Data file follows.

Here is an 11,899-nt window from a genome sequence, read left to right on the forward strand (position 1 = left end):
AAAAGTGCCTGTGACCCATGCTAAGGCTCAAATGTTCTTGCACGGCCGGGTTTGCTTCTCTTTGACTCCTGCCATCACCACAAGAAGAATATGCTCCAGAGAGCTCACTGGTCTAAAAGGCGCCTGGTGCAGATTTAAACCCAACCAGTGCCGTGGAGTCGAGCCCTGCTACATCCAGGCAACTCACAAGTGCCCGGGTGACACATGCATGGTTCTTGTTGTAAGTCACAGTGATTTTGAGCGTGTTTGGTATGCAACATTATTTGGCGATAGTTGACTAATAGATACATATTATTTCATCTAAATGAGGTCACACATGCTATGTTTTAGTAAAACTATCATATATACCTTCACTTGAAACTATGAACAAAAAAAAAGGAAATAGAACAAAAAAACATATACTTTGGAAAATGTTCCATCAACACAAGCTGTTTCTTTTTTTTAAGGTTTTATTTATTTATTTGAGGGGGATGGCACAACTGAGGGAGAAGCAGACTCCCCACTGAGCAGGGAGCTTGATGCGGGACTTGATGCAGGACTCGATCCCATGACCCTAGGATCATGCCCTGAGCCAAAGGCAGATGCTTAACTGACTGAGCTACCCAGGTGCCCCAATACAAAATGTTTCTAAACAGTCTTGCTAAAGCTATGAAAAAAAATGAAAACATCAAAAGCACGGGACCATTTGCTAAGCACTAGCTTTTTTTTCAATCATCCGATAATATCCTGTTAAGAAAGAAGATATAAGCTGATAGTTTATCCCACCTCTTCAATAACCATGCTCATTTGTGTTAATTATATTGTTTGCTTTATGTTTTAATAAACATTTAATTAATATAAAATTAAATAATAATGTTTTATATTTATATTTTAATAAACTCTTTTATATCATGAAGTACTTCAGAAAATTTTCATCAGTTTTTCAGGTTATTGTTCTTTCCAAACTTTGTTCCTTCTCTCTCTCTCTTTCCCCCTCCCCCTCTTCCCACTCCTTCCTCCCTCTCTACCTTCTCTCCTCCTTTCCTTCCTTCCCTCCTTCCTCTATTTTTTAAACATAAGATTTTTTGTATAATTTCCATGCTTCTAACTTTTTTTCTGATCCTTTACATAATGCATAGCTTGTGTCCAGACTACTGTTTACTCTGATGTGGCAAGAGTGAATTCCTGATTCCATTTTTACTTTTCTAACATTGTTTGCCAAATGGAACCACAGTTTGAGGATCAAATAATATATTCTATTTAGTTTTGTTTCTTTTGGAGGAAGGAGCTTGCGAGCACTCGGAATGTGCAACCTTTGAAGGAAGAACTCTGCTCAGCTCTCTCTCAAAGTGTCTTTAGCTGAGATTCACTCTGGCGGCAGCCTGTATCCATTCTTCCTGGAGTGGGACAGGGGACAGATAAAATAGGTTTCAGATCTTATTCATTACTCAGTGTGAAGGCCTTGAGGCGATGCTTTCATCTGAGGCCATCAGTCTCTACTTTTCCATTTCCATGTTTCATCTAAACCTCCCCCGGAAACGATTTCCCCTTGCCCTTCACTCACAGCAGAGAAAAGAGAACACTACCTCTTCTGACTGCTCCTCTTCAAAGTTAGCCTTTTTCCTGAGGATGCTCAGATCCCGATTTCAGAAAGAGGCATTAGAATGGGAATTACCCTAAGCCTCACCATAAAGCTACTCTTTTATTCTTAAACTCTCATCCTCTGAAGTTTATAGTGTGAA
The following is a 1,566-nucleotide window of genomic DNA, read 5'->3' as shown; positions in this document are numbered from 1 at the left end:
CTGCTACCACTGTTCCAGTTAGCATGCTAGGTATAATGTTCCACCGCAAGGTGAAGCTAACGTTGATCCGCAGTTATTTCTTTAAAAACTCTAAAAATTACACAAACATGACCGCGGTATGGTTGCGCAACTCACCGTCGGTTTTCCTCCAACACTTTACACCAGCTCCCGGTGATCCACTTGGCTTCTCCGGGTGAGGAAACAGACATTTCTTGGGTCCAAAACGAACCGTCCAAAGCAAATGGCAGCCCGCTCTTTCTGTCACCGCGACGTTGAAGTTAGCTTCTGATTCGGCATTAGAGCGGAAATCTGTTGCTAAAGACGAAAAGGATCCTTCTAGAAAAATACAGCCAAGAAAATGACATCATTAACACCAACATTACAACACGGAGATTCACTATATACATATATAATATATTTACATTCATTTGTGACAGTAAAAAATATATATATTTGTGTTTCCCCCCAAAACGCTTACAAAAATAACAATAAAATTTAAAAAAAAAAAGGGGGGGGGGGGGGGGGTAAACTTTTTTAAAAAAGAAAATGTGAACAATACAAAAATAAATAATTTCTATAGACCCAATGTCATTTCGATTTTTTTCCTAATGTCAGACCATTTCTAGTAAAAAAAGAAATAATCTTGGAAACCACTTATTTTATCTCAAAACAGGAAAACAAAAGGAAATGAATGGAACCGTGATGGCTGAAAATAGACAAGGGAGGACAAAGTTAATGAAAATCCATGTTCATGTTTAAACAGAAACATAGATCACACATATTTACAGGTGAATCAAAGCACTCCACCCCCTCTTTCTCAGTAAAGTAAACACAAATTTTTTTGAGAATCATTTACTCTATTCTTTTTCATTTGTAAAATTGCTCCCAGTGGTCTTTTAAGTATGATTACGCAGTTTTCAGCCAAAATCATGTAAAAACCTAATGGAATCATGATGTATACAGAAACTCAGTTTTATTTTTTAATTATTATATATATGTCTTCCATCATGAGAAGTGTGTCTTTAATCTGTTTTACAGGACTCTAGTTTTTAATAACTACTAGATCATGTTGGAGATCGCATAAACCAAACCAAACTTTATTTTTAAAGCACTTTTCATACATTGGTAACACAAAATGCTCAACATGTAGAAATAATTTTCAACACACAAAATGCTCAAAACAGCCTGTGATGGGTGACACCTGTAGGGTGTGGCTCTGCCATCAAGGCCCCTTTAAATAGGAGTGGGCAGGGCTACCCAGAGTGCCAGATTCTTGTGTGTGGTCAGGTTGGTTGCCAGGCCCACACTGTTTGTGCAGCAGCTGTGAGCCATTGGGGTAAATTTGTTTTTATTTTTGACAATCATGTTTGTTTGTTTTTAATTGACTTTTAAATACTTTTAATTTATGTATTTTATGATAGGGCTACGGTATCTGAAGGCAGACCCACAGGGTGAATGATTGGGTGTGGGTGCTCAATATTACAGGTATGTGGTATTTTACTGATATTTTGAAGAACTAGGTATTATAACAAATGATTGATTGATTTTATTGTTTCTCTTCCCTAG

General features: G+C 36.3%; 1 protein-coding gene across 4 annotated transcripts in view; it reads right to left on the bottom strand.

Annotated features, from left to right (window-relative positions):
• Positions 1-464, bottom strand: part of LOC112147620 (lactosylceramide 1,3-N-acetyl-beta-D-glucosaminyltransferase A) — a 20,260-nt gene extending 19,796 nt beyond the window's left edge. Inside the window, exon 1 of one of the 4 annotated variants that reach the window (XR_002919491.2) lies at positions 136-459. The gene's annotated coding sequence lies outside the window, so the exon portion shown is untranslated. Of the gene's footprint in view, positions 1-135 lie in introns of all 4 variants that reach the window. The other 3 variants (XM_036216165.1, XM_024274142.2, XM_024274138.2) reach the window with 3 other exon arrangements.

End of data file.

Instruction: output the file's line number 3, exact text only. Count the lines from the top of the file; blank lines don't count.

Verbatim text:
The following is a 1,566-nucleotide window of genomic DNA, read 5'->3' as shown; positions in this document are numbered from 1 at the left end: